The quality time love language is very important for relationships. Whether it's your top need or not, your relationship will not survive without it. When you were dating, you probably spent a lot of quality time with your partner. Think of all the dates together, all the phone calls, all the texting. All of that quality time together was how you fell in love. However, the longer couples are together, the more scarce their quality time becomes. Life gets busy; you have kids, you have a mortgage, you have careers, you have 401ks, you have chores. All these things eat away and limit quality time with your partner, and when that happens, all other forms of intimacy break down.
What is the quality time love language?
The quality time love language is providing undivided attention to your partner without any distractions. This includes shutting down all tech so that your partner has your full attention. The quality time may include an activity or talking to nurture closeness.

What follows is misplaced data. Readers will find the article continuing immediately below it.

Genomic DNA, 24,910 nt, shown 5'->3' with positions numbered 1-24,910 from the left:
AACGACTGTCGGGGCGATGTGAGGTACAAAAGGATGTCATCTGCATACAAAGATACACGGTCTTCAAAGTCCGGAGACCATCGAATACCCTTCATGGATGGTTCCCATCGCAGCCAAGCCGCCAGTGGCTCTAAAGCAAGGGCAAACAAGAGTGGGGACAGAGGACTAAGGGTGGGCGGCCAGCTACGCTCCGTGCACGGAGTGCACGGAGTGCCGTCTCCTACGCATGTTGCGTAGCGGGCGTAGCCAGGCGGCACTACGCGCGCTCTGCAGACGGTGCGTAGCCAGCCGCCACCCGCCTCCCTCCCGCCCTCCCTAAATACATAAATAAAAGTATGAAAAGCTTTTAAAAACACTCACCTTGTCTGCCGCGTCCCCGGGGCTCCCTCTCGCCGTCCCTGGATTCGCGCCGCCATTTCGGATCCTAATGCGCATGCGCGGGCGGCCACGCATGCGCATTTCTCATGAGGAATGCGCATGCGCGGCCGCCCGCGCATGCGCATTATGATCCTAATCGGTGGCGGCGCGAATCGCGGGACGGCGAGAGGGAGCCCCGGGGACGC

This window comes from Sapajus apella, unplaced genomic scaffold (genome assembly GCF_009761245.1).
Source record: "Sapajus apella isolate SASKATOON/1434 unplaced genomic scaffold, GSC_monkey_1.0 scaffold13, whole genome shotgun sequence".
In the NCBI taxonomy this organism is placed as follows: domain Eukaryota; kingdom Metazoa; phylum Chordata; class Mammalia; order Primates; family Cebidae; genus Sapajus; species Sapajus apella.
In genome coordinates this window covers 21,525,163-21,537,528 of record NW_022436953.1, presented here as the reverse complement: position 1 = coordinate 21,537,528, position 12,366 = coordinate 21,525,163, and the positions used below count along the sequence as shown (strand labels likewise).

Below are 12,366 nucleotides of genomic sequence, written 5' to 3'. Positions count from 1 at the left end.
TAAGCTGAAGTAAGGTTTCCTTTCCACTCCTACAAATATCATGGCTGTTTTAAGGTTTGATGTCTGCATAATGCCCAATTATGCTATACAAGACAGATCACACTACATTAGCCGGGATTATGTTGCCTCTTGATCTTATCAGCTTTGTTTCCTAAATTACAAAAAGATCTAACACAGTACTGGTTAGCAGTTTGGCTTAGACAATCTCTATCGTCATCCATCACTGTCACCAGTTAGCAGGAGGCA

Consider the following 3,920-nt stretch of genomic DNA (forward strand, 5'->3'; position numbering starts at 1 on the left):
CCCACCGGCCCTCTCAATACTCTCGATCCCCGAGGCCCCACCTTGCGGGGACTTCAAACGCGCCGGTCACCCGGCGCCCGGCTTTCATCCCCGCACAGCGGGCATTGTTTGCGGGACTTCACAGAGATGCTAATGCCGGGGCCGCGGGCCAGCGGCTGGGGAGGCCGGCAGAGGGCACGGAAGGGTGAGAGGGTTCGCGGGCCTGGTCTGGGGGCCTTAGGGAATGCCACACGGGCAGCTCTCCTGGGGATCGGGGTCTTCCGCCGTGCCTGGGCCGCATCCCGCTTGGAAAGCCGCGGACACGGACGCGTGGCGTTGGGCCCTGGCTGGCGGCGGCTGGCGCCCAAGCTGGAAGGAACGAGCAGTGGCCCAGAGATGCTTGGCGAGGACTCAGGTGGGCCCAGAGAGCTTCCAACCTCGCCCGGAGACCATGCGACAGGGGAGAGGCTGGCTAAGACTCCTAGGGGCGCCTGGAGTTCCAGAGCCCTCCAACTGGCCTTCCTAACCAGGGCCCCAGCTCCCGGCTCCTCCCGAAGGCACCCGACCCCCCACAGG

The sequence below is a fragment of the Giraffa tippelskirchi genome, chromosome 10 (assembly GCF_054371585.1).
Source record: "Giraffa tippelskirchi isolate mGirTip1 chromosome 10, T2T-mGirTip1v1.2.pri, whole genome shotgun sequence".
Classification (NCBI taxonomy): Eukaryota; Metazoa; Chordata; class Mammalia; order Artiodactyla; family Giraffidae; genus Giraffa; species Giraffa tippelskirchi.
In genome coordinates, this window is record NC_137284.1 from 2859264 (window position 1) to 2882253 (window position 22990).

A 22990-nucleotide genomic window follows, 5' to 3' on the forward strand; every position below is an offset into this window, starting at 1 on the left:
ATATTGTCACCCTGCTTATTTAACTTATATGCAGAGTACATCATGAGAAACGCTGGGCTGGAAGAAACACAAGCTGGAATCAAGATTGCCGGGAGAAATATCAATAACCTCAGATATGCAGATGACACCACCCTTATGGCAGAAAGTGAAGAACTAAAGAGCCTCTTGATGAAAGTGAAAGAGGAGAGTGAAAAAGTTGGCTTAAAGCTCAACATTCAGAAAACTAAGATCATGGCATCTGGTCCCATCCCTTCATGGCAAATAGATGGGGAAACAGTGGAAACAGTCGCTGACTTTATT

4 Steps For More Quality Time Love Language
Step One: Stop micromanaging your partner and share your tender underbelly.
The first step is to stop micromanaging your partner. If you're the partner who feels like you're not having enough quality time with your spouse, it's easy to start micromanaging everything they're spending time on. You may start bickering with them and picking away at how they spend their time. Doing that, however, creates a lot of tension, and makes them feel like you're controlling them. Underneath the micromanaging is wanting your partner to prioritize you, to connect with you. Often, we don't express how we're lonely or how we want to connect more. Instead, we micromanage and criticize but underneath the criticism is feeling lonely and sad. Criticizing and micromanaging will make your partner want to spend even less time with you. So, instead of criticizing how your partner spends their time, express your tender underbelly how you're feeling lonely and sad from the lack of quality time together.
Step Two: Define your ideal amount of time.